There is of course an alternative explanation for the early retirement of public-sector workers: they have a tendency towards malingering. As one who has worked in personnel in local government remembers, ‘On any given day 25 per cent of the staff in the nurseries would be off sick. Among the social workers, skiving had become so endemic that they had come to treat 40 days a year off sick as a right. As for the caretaker of one council block, he was off work for months, supposedly sick, until he turned up on the television — fighting in the Yugoslav civil war.’
It is a tale that will be recognised by anyone who has had dealings with local authority employees. One whom my wife has been trying to contact for several weeks has, according to his employers, gone off unexpectedly on his houseboat. In any private-sector organisation, going Awol for several weeks would be treated as a resignation, but not in the public sector: my wife has been told he should be in touch when he surfaces from the nation’s canal system.
It is a conceit of the unions that their guaranteed, final-salary pensions are a just reward for the lower salaries in the public sector. But public-sector workers don’t have lower salaries — not any more. Thanks to several years in which public-sector wage inflation has greatly exceeded that in the private sector, the median public sector wage, at £18,185, is very close to the median private sector wage, at £18,345. The difference is that the superior pension arrangements enjoyed by public-sector workers, according to the Pensions Policy Institute, effectively add an extra 5 to 20 per cent to their wages.
Even raising the retirement age of public sector workers to 65 would do little to alter this advantage: public-sector workers would still enjoy an extra hidden 3 to 18 per cent in remuneration. Public-sector pensions are vastly superior because they are ‘defined benefit’ schemes, where the eventual pension is calculated on the pensioner’s final salary, while most private-sector pension schemes are now ‘defined contribution’ schemes: i.e., what you get out at the end depends on how well your invested pension fund has performed. Moreover, whereas private-sector pensioners, together with their employers, pay the full cost of funding their pension schemes, it is future taxpayers who will pay the pensions of public-sector workers.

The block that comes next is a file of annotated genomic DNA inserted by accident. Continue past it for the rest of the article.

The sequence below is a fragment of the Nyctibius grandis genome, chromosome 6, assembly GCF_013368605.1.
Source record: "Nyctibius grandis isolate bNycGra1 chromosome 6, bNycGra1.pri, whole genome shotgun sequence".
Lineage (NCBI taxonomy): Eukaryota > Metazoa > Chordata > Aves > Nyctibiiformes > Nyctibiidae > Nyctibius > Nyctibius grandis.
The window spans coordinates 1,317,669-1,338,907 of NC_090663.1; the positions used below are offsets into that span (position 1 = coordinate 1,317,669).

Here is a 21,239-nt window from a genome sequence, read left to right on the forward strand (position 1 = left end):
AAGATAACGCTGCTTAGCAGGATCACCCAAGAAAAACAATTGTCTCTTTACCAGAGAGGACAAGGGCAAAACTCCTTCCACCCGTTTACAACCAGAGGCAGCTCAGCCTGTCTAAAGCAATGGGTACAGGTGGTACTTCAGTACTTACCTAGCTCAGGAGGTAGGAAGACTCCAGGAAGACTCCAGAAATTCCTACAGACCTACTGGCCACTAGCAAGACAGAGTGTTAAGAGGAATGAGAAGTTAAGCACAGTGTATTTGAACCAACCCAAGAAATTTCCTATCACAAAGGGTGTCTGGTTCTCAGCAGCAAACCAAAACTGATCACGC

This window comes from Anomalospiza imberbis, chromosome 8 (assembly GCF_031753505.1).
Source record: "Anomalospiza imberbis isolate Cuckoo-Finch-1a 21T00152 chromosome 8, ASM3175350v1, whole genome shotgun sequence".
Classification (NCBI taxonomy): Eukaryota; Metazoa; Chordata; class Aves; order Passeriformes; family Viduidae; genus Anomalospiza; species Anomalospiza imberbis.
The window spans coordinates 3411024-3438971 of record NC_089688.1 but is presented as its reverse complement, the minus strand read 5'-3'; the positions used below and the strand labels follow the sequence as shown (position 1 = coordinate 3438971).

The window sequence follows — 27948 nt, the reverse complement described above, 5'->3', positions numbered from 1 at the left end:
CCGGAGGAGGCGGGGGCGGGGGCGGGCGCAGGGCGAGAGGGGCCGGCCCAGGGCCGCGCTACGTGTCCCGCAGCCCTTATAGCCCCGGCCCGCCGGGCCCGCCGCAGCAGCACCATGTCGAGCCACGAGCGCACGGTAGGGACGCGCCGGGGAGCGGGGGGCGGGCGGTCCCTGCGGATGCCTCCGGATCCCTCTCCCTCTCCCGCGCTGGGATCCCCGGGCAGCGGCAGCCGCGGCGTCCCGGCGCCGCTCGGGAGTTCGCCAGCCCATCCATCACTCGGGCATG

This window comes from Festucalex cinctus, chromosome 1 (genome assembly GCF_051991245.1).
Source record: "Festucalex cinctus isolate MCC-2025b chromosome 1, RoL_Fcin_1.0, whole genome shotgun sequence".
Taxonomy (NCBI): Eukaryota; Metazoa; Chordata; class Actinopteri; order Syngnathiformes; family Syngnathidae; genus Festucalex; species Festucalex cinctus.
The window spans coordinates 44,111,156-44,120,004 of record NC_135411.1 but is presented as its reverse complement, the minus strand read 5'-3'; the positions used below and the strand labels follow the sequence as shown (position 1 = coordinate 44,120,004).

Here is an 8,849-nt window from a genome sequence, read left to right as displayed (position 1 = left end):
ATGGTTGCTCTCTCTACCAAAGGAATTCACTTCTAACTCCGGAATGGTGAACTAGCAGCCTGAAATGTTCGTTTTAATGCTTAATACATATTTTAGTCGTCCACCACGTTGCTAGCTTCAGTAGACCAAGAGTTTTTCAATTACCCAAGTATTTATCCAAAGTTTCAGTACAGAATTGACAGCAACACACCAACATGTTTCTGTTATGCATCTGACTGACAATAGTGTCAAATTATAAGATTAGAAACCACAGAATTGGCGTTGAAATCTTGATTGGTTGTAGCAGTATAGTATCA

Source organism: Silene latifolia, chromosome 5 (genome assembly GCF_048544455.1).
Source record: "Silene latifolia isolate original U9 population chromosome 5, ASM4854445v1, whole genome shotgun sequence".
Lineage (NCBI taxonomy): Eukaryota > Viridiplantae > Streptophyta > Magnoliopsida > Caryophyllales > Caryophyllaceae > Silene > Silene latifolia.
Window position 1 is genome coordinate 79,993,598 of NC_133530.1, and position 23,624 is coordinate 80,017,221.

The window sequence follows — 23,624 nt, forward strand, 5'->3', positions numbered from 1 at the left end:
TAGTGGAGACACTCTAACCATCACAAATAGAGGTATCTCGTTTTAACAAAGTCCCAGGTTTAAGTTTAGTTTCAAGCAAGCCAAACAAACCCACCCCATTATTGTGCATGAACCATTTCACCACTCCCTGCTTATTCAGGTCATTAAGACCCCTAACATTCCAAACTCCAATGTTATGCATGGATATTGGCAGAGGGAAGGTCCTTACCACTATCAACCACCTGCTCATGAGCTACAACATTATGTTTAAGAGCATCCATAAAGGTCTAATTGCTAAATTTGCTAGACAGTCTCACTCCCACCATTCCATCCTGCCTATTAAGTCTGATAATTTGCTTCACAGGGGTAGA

Some private-sector pension funds used to operate in the way in which public-sector pensions still do. The most obvious example was the Equitable Life which, in the 1960s and 1970s, made promises to pay its members a guaranteed income in retirement. Thanks to increasing longevity it was eventually unable to sustain the payments, with the inevitable result that it went bust. It is not too hard to think of scenarios in which the public finances could go the same way. The Chancellor has made some attempt to convince us that public-sector pensions are affordable: in 2003 he projected that future liabilities will cost taxpayers £425 billion at current prices. But it is meaningless to be so precise and look so far ahead: one might as well produce a weather forecast for the year 2055. Tiny changes in the parameters used for the calculation will have dramatic consequences for the result: change the assumed average gilt yield over the next few decades by a small percentage and the liability rises to £690 billion. Things might possibly work in the government’s fa
vour: when today’s young binge-drinkers and coke-snorters reach old age, life expectancy may well begin to fall again, relieving the public purse of pension liabilities. Then again, a cure for cancer might be found, the birth rate might fall or the economy might undergo deflation, increasing government debt in real terms.
In contrast to the impossible business of predicting liabilities 50 years ahead, there is a quite simple way for the Chancellor to balance his pension books: shift the risk from the taxpayer to future pensioners. If private- sector workers have to go through their careers never knowing quite how much money they will have to retire on, why can’t civil servants? You can be sure that is what will eventually be forced upon the government. The only question is whether the country goes bust first.